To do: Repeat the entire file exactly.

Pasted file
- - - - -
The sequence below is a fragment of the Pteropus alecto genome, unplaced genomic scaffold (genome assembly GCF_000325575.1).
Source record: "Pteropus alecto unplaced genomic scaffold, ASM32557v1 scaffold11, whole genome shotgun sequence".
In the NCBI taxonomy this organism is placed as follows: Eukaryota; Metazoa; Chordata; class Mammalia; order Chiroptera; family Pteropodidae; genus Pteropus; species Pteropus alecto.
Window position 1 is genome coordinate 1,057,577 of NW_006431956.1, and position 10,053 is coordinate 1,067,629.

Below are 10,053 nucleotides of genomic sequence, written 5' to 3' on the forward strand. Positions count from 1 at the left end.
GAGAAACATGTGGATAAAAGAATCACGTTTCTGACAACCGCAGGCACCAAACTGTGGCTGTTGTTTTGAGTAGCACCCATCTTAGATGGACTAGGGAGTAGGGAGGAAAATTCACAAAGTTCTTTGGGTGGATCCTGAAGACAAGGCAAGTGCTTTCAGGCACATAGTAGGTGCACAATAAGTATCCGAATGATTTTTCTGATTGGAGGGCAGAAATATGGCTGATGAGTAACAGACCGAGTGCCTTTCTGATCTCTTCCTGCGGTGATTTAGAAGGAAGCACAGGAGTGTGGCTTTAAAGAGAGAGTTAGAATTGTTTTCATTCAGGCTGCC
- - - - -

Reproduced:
The sequence below is a fragment of the Pteropus alecto genome, unplaced genomic scaffold (genome assembly GCF_000325575.1).
Source record: "Pteropus alecto unplaced genomic scaffold, ASM32557v1 scaffold11, whole genome shotgun sequence".
In the NCBI taxonomy this organism is placed as follows: Eukaryota; Metazoa; Chordata; class Mammalia; order Chiroptera; family Pteropodidae; genus Pteropus; species Pteropus alecto.
Window position 1 is genome coordinate 1,057,577 of NW_006431956.1, and position 10,053 is coordinate 1,067,629.

Below are 10,053 nucleotides of genomic sequence, written 5' to 3' on the forward strand. Positions count from 1 at the left end.
GAGAAACATGTGGATAAAAGAATCACGTTTCTGACAACCGCAGGCACCAAACTGTGGCTGTTGTTTTGAGTAGCACCCATCTTAGATGGACTAGGGAGTAGGGAGGAAAATTCACAAAGTTCTTTGGGTGGATCCTGAAGACAAGGCAAGTGCTTTCAGGCACATAGTAGGTGCACAATAAGTATCCGAATGATTTTTCTGATTGGAGGGCAGAAATATGGCTGATGAGTAACAGACCGAGTGCCTTTCTGATCTCTTCCTGCGGTGATTTAGAAGGAAGCACAGGAGTGTGGCTTTAAAGAGAGAGTTAGAATTGTTTTCATTCAGGCTGCC